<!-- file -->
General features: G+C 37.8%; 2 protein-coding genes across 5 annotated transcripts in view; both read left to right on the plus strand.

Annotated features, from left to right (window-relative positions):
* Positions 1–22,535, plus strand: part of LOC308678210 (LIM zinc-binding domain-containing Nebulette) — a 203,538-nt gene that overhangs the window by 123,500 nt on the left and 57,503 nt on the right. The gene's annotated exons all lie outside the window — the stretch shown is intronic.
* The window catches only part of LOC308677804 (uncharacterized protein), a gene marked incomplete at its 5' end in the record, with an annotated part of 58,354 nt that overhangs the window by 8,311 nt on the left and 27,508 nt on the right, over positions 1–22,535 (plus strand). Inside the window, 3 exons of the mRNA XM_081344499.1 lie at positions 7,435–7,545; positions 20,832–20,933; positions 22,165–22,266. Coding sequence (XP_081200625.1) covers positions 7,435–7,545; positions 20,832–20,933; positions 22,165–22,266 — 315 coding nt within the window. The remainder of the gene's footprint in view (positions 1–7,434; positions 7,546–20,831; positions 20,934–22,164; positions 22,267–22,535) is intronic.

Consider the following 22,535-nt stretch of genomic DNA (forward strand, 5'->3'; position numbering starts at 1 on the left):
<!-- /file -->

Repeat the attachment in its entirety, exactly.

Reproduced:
General features: G+C 37.8%; 2 protein-coding genes across 5 annotated transcripts in view; both read left to right on the plus strand.

Annotated features, from left to right (window-relative positions):
* Positions 1–22,535, plus strand: part of LOC308678210 (LIM zinc-binding domain-containing Nebulette) — a 203,538-nt gene that overhangs the window by 123,500 nt on the left and 57,503 nt on the right. The gene's annotated exons all lie outside the window — the stretch shown is intronic.
* The window catches only part of LOC308677804 (uncharacterized protein), a gene marked incomplete at its 5' end in the record, with an annotated part of 58,354 nt that overhangs the window by 8,311 nt on the left and 27,508 nt on the right, over positions 1–22,535 (plus strand). Inside the window, 3 exons of the mRNA XM_081344499.1 lie at positions 7,435–7,545; positions 20,832–20,933; positions 22,165–22,266. Coding sequence (XP_081200625.1) covers positions 7,435–7,545; positions 20,832–20,933; positions 22,165–22,266 — 315 coding nt within the window. The remainder of the gene's footprint in view (positions 1–7,434; positions 7,546–20,831; positions 20,934–22,164; positions 22,267–22,535) is intronic.

Consider the following 22,535-nt stretch of genomic DNA (forward strand, 5'->3'; position numbering starts at 1 on the left):